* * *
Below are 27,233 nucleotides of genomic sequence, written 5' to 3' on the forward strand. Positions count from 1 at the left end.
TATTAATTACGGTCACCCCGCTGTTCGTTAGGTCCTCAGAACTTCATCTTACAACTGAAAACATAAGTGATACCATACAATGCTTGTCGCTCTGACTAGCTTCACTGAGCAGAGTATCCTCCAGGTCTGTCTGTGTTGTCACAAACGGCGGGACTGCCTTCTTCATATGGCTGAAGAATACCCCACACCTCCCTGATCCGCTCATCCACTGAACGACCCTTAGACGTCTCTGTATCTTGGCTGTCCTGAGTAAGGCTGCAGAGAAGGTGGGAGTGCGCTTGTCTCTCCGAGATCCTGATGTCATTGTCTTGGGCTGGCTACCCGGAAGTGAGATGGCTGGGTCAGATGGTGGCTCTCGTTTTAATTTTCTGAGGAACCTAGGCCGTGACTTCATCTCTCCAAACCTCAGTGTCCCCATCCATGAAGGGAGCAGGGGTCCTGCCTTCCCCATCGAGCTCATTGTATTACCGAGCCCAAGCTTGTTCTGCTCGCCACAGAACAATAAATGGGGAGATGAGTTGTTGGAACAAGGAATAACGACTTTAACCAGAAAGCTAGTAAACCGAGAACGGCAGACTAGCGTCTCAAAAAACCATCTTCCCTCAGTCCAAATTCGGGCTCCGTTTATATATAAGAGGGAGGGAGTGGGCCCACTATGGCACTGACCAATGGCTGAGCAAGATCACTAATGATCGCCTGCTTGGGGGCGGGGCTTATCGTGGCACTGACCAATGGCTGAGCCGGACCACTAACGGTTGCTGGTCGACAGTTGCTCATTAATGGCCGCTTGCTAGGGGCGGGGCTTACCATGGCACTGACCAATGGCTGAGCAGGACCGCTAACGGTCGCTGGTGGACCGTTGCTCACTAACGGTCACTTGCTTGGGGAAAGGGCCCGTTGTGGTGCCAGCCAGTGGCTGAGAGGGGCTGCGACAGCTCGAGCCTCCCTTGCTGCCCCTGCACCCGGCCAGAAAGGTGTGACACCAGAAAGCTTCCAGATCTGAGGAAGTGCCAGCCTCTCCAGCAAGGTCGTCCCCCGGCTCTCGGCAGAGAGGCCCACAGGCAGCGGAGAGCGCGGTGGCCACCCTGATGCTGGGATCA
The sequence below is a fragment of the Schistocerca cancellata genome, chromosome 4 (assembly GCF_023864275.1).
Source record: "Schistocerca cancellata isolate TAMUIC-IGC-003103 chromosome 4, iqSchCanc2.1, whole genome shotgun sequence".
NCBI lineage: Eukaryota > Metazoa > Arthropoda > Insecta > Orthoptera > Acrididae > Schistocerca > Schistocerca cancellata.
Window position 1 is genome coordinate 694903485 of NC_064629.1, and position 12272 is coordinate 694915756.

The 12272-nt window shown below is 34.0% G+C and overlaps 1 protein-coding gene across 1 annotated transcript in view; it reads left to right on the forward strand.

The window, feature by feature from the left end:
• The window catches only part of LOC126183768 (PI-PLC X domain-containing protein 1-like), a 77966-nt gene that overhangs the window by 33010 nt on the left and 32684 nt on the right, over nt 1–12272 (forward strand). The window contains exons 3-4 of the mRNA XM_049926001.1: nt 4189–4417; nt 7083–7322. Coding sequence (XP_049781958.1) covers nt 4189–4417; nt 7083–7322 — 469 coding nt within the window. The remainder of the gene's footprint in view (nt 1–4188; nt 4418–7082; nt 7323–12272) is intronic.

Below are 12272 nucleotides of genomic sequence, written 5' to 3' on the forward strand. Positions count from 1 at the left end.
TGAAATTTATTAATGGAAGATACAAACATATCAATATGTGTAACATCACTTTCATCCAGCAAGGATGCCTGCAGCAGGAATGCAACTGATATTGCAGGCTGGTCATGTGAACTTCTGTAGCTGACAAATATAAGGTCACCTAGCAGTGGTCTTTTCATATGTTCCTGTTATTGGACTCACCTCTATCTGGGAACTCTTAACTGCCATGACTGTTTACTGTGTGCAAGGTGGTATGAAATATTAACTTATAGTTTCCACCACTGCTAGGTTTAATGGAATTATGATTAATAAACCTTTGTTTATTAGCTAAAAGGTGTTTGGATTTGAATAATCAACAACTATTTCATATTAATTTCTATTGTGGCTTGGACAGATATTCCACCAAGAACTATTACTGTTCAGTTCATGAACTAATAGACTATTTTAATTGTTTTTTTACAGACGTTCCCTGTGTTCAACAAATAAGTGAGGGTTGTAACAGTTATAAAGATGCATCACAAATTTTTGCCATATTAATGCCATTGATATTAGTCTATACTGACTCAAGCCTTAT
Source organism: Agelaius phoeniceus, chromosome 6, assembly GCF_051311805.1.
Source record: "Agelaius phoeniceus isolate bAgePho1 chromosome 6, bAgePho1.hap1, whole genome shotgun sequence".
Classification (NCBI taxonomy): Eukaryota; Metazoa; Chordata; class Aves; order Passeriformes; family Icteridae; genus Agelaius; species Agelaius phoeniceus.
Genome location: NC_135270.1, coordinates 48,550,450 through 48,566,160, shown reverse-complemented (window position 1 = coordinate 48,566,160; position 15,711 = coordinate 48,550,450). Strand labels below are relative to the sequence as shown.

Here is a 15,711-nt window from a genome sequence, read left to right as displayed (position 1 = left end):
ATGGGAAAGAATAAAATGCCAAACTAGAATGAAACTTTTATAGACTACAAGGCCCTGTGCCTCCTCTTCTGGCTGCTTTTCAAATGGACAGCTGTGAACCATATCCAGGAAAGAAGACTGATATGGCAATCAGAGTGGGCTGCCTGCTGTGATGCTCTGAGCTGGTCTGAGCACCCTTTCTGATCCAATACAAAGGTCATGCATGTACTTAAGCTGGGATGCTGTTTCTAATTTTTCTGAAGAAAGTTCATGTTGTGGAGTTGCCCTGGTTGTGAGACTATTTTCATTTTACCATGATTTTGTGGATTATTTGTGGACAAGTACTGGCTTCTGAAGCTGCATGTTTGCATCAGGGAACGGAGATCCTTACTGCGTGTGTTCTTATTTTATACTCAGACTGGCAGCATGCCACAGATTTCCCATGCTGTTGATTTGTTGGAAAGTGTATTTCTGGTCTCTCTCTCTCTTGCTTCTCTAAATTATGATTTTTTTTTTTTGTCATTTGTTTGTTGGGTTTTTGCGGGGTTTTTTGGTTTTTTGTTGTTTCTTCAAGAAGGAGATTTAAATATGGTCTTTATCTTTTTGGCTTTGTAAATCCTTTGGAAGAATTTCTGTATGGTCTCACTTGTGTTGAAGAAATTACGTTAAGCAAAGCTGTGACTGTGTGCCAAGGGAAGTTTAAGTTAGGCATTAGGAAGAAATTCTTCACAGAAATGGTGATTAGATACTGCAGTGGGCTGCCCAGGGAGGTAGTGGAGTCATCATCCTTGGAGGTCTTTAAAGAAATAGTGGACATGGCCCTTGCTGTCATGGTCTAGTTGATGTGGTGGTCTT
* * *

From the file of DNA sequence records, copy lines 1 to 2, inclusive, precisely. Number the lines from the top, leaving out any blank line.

Below are 27,233 nucleotides of genomic sequence, written 5' to 3' on the forward strand. Positions count from 1 at the left end.
TATTAATTACGGTCACCCCGCTGTTCGTTAGGTCCTCAGAACTTCATCTTACAACTGAAAACATAAGTGATACCATACAATGCTTGTCGCTCTGACTAGCTTCACTGAGCAGAGTATCCTCCAGGTCTGTCTGTGTTGTCACAAACGGCGGGACTGCCTTCTTCATATGGCTGAAGAATACCCCACACCTCCCTGATCCGCTCATCCACTGAACGACCCTTAGACGTCTCTGTATCTTGGCTGTCCTGAGTAAGGCTGCAGAGAAGGTGGGAGTGCGCTTGTCTCTCCGAGATCCTGATGTCATTGTCTTGGGCTGGCTACCCGGAAGTGAGATGGCTGGGTCAGATGGTGGCTCTCGTTTTAATTTTCTGAGGAACCTAGGCCGTGACTTCATCTCTCCAAACCTCAGTGTCCCCATCCATGAAGGGAGCAGGGGTCCTGCCTTCCCCATCGAGCTCATTGTATTACCGAGCCCAAGCTTGTTCTGCTCGCCACAGAACAATAAATGGGGAGATGAGTTGTTGGAACAAGGAATAACGACTTTAACCAGAAAGCTAGTAAACCGAGAACGGCAGACTAGCGTCTCAAAAAACCATCTTCCCTCAGTCCAAATTCGGGCTCCGTTTATATATAAGAGGGAGGGAGTGGGCCCACTATGGCACTGACCAATGGCTGAGCAAGATCACTAATGATCGCCTGCTTGGGGGCGGGGCTTATCGTGGCACTGACCAATGGCTGAGCCGGACCACTAACGGTTGCTGGTCGACAGTTGCTCATTAATGGCCGCTTGCTAGGGGCGGGGCTTACCATGGCACTGACCAATGGCTGAGCAGGACCGCTAACGGTCGCTGGTGGACCGTTGCTCACTAACGGTCACTTGCTTGGGGAAAGGGCCCGTTGTGGTGCCAGCCAGTGGCTGAGAGGGGCTGCGACAGCTCGAGCCTCCCTTGCTGCCCCTGCACCCGGCCAGAAAGGTGTGACACCAGAAAGCTTCCAGATCTGAGGAAGTGCCAGCCTCTCCAGCAAGGTCGTCCCCCGGCTCTCGGCAGAGAGGCCCACAGGCAGCGGAGAGCGCGGTGGCCACCCTGATGCTGGGATCA